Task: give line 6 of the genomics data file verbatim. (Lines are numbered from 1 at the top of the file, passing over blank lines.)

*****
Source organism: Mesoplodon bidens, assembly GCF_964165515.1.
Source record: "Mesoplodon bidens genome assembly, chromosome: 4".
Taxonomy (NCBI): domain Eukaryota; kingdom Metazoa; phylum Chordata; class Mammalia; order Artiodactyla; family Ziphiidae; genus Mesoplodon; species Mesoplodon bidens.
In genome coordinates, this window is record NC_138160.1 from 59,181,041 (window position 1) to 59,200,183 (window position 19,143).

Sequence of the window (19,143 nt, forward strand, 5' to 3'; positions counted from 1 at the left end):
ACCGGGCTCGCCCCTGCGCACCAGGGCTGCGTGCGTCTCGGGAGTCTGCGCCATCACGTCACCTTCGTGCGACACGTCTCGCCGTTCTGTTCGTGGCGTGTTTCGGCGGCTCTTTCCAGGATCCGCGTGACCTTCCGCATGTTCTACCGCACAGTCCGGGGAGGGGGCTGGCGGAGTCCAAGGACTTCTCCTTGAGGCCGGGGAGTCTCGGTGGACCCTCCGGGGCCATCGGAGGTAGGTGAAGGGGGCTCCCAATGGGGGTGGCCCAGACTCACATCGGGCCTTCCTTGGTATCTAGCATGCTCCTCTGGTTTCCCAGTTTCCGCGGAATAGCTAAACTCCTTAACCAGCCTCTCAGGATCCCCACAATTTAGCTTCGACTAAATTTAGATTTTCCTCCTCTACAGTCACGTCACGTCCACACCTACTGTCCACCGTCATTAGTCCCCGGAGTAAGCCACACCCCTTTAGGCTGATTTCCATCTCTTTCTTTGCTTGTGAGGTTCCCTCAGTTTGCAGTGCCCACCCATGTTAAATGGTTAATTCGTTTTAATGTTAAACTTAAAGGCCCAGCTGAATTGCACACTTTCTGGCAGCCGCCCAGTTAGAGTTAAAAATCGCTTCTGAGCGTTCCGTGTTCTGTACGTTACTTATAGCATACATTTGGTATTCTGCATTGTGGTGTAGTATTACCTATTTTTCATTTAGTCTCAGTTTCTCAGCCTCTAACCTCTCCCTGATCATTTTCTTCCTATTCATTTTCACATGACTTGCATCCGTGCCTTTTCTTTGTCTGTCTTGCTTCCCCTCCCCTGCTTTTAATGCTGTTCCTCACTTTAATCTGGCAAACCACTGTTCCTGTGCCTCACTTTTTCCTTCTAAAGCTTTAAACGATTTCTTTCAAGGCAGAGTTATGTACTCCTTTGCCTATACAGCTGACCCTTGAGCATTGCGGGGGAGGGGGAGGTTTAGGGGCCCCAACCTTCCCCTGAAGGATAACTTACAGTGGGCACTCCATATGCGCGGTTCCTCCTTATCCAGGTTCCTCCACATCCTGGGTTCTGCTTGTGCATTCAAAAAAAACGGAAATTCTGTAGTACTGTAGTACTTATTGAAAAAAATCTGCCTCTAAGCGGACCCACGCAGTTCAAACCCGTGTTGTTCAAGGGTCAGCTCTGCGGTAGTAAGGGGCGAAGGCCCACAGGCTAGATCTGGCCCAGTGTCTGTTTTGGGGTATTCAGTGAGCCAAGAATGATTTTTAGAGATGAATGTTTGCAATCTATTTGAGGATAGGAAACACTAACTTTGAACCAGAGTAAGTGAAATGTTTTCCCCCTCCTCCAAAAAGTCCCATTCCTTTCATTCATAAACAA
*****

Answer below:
ACCGGGCTCGCCCCTGCGCACCAGGGCTGCGTGCGTCTCGGGAGTCTGCGCCATCACGTCACCTTCGTGCGACACGTCTCGCCGTTCTGTTCGTGGCGTGTTTCGGCGGCTCTTTCCAGGATCCGCGTGACCTTCCGCATGTTCTACCGCACAGTCCGGGGAGGGGGCTGGCGGAGTCCAAGGACTTCTCCTTGAGGCCGGGGAGTCTCGGTGGACCCTCCGGGGCCATCGGAGGTAGGTGAAGGGGGCTCCCAATGGGGGTGGCCCAGACTCACATCGGGCCTTCCTTGGTATCTAGCATGCTCCTCTGGTTTCCCAGTTTCCGCGGAATAGCTAAACTCCTTAACCAGCCTCTCAGGATCCCCACAATTTAGCTTCGACTAAATTTAGATTTTCCTCCTCTACAGTCACGTCACGTCCACACCTACTGTCCACCGTCATTAGTCCCCGGAGTAAGCCACACCCCTTTAGGCTGATTTCCATCTCTTTCTTTGCTTGTGAGGTTCCCTCAGTTTGCAGTGCCCACCCATGTTAAATGGTTAATTCGTTTTAATGTTAAACTTAAAGGCCCAGCTGAATTGCACACTTTCTGGCAGCCGCCCAGTTAGAGTTAAAAATCGCTTCTGAGCGTTCCGTGTTCTGTACGTTACTTATAGCATACATTTGGTATTCTGCATTGTGGTGTAGTATTACCTATTTTTCATTTAGTCTCAGTTTCTCAGCCTCTAACCTCTCCCTGATCATTTTCTTCCTATTCATTTTCACATGACTTGCATCCGTGCCTTTTCTTTGTCTGTCTTGCTTCCCCTCCCCTGCTTTTAATGCTGTTCCTCACTTTAATCTGGCAAACCACTGTTCCTGTGCCTCACTTTTTCCTTCTAAAGCTTTAAACGATTTCTTTCAAGGCAGAGTTATGTACTCCTTTGCCTATACAGCTGACCCTTGAGCATTGCGGGGGAGGGGGAGGTTTAGGGGCCCCAACCTTCCCCTGAAGGATAACTTACAGTGGGCACTCCATATGCGCGGTTCCTCCTTATCCAGGTTCCTCCACATCCTGGGTTCTGCTTGTGCATTCAAAAAAAACGGAAATTCTGTAGTACTGTAGTACTTATTGAAAAAAATCTGCCTCTAAGCGGACCCACGCAGTTCAAACCCGTGTTGTTCAAGGGTCAGCTCTGCGGTAGTAAGGGGCGAAGGCCCACAGGCTAGATCTGGCCCAGTGTCTGTTTTGGGGTATTCAGTGAGCCAAGAATGATTTTTAGAGATGAATGTTTGCAATCTATTTGAGGATAGGAAACACTAACTTTGAACCAGAGTAAGTGAAATGTTTTCCCCCTCCTCCAAAAAGTCCCATTCCTTTCATTCATAAACAA